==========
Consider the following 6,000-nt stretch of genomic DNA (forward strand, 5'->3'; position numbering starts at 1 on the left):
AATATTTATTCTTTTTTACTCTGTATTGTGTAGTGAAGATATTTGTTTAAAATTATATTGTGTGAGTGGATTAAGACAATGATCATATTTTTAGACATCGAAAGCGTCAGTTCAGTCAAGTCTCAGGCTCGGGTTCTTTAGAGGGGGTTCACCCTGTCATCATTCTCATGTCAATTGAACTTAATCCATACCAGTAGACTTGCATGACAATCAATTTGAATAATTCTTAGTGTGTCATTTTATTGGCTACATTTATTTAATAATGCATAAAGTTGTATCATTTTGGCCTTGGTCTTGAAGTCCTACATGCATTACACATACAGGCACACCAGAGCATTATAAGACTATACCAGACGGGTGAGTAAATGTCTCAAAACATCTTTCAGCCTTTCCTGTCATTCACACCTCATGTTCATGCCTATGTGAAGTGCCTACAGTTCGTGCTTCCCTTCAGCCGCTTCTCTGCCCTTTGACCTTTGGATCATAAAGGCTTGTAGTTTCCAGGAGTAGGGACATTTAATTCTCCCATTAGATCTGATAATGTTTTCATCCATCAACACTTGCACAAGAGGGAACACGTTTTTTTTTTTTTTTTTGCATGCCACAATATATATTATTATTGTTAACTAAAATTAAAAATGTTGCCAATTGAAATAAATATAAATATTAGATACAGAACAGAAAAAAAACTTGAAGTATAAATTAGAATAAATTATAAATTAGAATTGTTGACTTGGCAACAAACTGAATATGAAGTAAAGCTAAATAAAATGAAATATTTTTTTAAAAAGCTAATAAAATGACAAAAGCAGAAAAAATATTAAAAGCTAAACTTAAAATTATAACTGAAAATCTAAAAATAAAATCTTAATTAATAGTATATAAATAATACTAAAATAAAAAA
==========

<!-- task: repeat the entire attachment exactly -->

Consider the following 6,000-nt stretch of genomic DNA (forward strand, 5'->3'; position numbering starts at 1 on the left):
AATATTTATTCTTTTTTACTCTGTATTGTGTAGTGAAGATATTTGTTTAAAATTATATTGTGTGAGTGGATTAAGACAATGATCATATTTTTAGACATCGAAAGCGTCAGTTCAGTCAAGTCTCAGGCTCGGGTTCTTTAGAGGGGGTTCACCCTGTCATCATTCTCATGTCAATTGAACTTAATCCATACCAGTAGACTTGCATGACAATCAATTTGAATAATTCTTAGTGTGTCATTTTATTGGCTACATTTATTTAATAATGCATAAAGTTGTATCATTTTGGCCTTGGTCTTGAAGTCCTACATGCATTACACATACAGGCACACCAGAGCATTATAAGACTATACCAGACGGGTGAGTAAATGTCTCAAAACATCTTTCAGCCTTTCCTGTCATTCACACCTCATGTTCATGCCTATGTGAAGTGCCTACAGTTCGTGCTTCCCTTCAGCCGCTTCTCTGCCCTTTGACCTTTGGATCATAAAGGCTTGTAGTTTCCAGGAGTAGGGACATTTAATTCTCCCATTAGATCTGATAATGTTTTCATCCATCAACACTTGCACAAGAGGGAACACGTTTTTTTTTTTTTTTTTGCATGCCACAATATATATTATTATTGTTAACTAAAATTAAAAATGTTGCCAATTGAAATAAATATAAATATTAGATACAGAACAGAAAAAAAACTTGAAGTATAAATTAGAATAAATTATAAATTAGAATTGTTGACTTGGCAACAAACTGAATATGAAGTAAAGCTAAATAAAATGAAATATTTTTTTAAAAAGCTAATAAAATGACAAAAGCAGAAAAAATATTAAAAGCTAAACTTAAAATTATAACTGAAAATCTAAAAATAAAATCTTAATTAATAGTATATAAATAATACTAAAATAAAAAA